MLA Citation
Wethington, Stephanie L., et al. “Clinical outcome of isolated serous tubal intraepithelial carcinomas (STIC)..” Int J Gynecol Cancer, vol. 23, no. 9, Nov. 2013, pp. 1603–11. Pubmed, doi:10.1097/IGC.0b013e3182a80ac8.
URI
https://scholars.duke.edu/individual/pub1327357
PMID
24172097
Source
pubmed
Published In
Int J Gynecol Cancer
Volume
23
Published Date
Start Page
1603
End Page
1611
DOI
10.1097/IGC.0b013e3182a80ac8

Assessment of the prevalence of de novo mutations in the BRCA1 and BRCA2 genes.

Authors
Zhang, L; Fleischut, MH; Kohut, K; Spencer, S; Wong, K; Stadler, ZK; Kauff, ND; Offit, K; Robson, ME
MLA Citation
Zhang, L., et al. “Assessment of the prevalence of de novo mutations in the BRCA1 and BRCA2 genes..” Clin Genet, vol. 80, no. 1, July 2011, pp. 97–98. Pubmed, doi:10.1111/j.1399-0004.2011.01691.x.
URI
https://scholars.duke.edu/individual/pub1327389
PMID
21649643
Source
pubmed
Published In
Clin Genet
Volume
80
Published Date
Start Page
97
End Page
98
DOI
10.1111/j.1399-0004.2011.01691.x

Meta-analysis of risk reduction estimates associated with risk-reducing salpingo-oophorectomy in BRCA1 or BRCA2 mutation carriers.

BACKGROUND: Risk-reducing salpingo-oophorectomy (RRSO) is widely used by carriers of BRCA1 or BRCA2 (BRCA1/2) mutations to reduce their risks of breast and ovarian cancer. To guide women and their clinicians in optimizing cancer prevention strategies, we summarized the magnitude of the risk reductions in women with BRCA1/2 mutations who have undergone RRSO compared with those who have not. METHODS: All reports of RRSO and breast and/or ovarian or fallopian tube cancer in BRCA1/2 mutation carriers published between 1999 and 2007 were obtained from a PubMed search. Hazard ratio (HR) estimates were identified directly from the original articles. Pooled results were computed from nonoverlapping studies by fixed-effects meta-analysis. RESULTS: Ten studies investigated breast or gynecologic cancer outcomes in BRCA1/2 mutation carriers who had undergone RRSO. Breast cancer outcomes were investigated in three nonoverlapping studies of BRCA1/2 mutation carriers, four of BRCA1 mutation carriers, and three of BRCA2 mutation carriers. Gynecologic cancer outcomes were investigated in three nonoverlapping studies of BRCA1/2 mutation carriers and one of BRCA1 mutation carriers. RRSO was associated with a statistically significant reduction in risk of breast cancer in BRCA1/2 mutation carriers (HR = 0.49; 95% confidence interval [CI] = 0.37 to 0.65). Similar risk reductions were observed in BRCA1 mutation carriers (HR = 0.47; 95% CI = 0.35 to 0.64) and in BRCA2 mutation carriers (HR = 0.47; 95% CI = 0.26 to 0.84). RRSO was also associated with a statistically significant reduction in the risk of BRCA1/2-associated ovarian or fallopian tube cancer (HR = 0.21; 95% CI = 0.12 to 0.39). Data were insufficient to obtain separate estimates for ovarian or fallopian tube cancer risk reduction with RRSO in BRCA1 or BRCA2 mutation carriers. CONCLUSION: The summary estimates presented here indicate that RRSO is strongly associated with reductions in the risk of breast, ovarian, and fallopian tube cancers and should provide guidance to women in planning cancer risk reduction strategies.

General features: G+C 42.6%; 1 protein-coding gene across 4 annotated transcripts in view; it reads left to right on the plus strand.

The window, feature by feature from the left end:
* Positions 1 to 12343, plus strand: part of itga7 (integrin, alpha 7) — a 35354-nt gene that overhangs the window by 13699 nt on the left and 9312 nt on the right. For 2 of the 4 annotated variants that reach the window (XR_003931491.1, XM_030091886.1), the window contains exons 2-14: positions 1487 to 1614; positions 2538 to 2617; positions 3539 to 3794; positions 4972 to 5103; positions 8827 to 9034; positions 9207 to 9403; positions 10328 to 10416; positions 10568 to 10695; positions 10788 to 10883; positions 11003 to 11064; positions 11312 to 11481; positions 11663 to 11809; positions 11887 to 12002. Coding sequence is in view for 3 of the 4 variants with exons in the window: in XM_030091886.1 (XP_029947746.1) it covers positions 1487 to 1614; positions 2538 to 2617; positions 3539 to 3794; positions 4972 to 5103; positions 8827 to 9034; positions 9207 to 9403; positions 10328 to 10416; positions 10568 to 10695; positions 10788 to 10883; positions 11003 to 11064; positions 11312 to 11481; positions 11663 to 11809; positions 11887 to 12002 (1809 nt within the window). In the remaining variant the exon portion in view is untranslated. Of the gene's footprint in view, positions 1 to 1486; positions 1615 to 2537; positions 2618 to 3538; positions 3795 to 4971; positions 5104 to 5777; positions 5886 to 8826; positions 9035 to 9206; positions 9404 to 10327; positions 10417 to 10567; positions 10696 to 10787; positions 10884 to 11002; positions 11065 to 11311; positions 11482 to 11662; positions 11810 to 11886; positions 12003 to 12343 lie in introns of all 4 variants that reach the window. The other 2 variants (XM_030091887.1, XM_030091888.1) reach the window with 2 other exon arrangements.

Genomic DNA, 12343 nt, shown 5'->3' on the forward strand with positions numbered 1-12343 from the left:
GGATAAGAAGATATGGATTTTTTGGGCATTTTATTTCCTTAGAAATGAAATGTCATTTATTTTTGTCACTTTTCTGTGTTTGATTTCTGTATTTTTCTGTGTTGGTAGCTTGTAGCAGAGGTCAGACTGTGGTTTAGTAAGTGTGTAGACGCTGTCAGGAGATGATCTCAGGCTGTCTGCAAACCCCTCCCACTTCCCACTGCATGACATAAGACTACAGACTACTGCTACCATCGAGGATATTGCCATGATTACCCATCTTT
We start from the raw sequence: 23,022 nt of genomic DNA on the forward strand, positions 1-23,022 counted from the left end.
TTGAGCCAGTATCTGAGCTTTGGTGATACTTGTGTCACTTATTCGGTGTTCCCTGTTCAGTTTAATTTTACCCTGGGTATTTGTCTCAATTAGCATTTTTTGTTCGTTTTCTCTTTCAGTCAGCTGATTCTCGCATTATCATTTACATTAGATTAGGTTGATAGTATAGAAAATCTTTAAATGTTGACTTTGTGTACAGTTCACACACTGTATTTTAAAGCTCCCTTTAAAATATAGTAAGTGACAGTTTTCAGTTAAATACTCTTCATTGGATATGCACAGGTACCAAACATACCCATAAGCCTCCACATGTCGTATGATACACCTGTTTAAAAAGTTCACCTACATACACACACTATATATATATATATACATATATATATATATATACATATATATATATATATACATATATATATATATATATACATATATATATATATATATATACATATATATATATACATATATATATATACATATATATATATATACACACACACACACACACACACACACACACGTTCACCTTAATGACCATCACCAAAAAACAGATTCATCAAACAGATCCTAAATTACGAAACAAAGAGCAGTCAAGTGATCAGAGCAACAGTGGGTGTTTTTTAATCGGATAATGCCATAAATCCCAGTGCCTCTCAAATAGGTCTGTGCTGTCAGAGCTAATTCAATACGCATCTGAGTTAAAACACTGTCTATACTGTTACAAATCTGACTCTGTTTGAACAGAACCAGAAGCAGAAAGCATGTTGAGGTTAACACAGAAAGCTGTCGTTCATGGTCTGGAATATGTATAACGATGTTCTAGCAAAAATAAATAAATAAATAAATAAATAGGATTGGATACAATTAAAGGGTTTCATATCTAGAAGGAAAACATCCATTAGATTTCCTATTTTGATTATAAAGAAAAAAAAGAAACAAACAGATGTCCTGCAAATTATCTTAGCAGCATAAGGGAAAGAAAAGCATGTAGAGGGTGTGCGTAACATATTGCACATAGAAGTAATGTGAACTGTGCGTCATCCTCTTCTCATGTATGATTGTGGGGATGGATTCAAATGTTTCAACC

Authors
Rebbeck, TR; Kauff, ND; Domchek, SM
MLA Citation
Rebbeck, Timothy R., et al. “Meta-analysis of risk reduction estimates associated with risk-reducing salpingo-oophorectomy in BRCA1 or BRCA2 mutation carriers..” J Natl Cancer Inst, vol. 101, no. 2, Jan. 2009, pp. 80–87. Pubmed, doi:10.1093/jnci/djn442.
URI
https://scholars.duke.edu/individual/pub1327412
PMID
19141781
Source
pubmed
Published In
J Natl Cancer Inst
Volume
101
Published Date
Start Page
80
End Page
87
DOI
10.1093/jnci/djn442

Reducing the risk of gynecologic cancer in the Lynch syndrome.

Authors
Offit, K; Kauff, ND
MLA Citation
Offit, Kenneth, and Noah D. Kauff. “Reducing the risk of gynecologic cancer in the Lynch syndrome..” N Engl J Med, vol. 354, no. 3, Jan. 2006, pp. 293–95. Pubmed, doi:10.1056/NEJMe058284.
URI
https://scholars.duke.edu/individual/pub1327396
PMID
16421372
Source
pubmed
Published In
The New England Journal of Medicine
Volume
354
Published Date
Start Page
293
End Page
295
DOI
10.1056/NEJMe058284